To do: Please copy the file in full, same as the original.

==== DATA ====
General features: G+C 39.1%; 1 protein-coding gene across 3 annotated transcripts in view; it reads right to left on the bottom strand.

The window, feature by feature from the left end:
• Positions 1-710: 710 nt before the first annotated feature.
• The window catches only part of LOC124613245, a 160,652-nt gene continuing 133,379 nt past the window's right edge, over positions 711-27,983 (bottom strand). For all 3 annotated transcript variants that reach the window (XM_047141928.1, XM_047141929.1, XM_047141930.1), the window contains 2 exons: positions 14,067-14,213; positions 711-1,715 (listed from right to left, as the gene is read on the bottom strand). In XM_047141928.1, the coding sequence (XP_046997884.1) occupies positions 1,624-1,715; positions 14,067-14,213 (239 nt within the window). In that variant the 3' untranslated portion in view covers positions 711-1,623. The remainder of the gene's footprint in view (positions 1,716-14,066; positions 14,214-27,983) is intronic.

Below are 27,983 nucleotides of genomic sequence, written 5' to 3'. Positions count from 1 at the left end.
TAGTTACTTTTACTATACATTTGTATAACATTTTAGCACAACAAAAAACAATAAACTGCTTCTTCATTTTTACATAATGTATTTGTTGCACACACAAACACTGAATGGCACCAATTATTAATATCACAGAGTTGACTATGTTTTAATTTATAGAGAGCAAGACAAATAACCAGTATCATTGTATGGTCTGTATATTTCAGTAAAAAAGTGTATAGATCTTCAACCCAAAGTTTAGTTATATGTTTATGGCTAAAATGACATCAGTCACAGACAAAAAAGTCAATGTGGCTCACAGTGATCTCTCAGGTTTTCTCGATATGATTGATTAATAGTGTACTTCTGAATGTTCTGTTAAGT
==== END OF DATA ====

General features: G+C 39.1%; 1 protein-coding gene across 3 annotated transcripts in view; it reads right to left on the bottom strand.

The window, feature by feature from the left end:
• Positions 1-710: 710 nt before the first annotated feature.
• The window catches only part of LOC124613245, a 160,652-nt gene continuing 133,379 nt past the window's right edge, over positions 711-27,983 (bottom strand). For all 3 annotated transcript variants that reach the window (XM_047141928.1, XM_047141929.1, XM_047141930.1), the window contains 2 exons: positions 14,067-14,213; positions 711-1,715 (listed from right to left, as the gene is read on the bottom strand). In XM_047141928.1, the coding sequence (XP_046997884.1) occupies positions 1,624-1,715; positions 14,067-14,213 (239 nt within the window). In that variant the 3' untranslated portion in view covers positions 711-1,623. The remainder of the gene's footprint in view (positions 1,716-14,066; positions 14,214-27,983) is intronic.

Below are 27,983 nucleotides of genomic sequence, written 5' to 3'. Positions count from 1 at the left end.
TAGTTACTTTTACTATACATTTGTATAACATTTTAGCACAACAAAAAACAATAAACTGCTTCTTCATTTTTACATAATGTATTTGTTGCACACACAAACACTGAATGGCACCAATTATTAATATCACAGAGTTGACTATGTTTTAATTTATAGAGAGCAAGACAAATAACCAGTATCATTGTATGGTCTGTATATTTCAGTAAAAAAGTGTATAGATCTTCAACCCAAAGTTTAGTTATATGTTTATGGCTAAAATGACATCAGTCACAGACAAAAAAGTCAATGTGGCTCACAGTGATCTCTCAGGTTTTCTCGATATGATTGATTAATAGTGTACTTCTGAATGTTCTGTTAAGT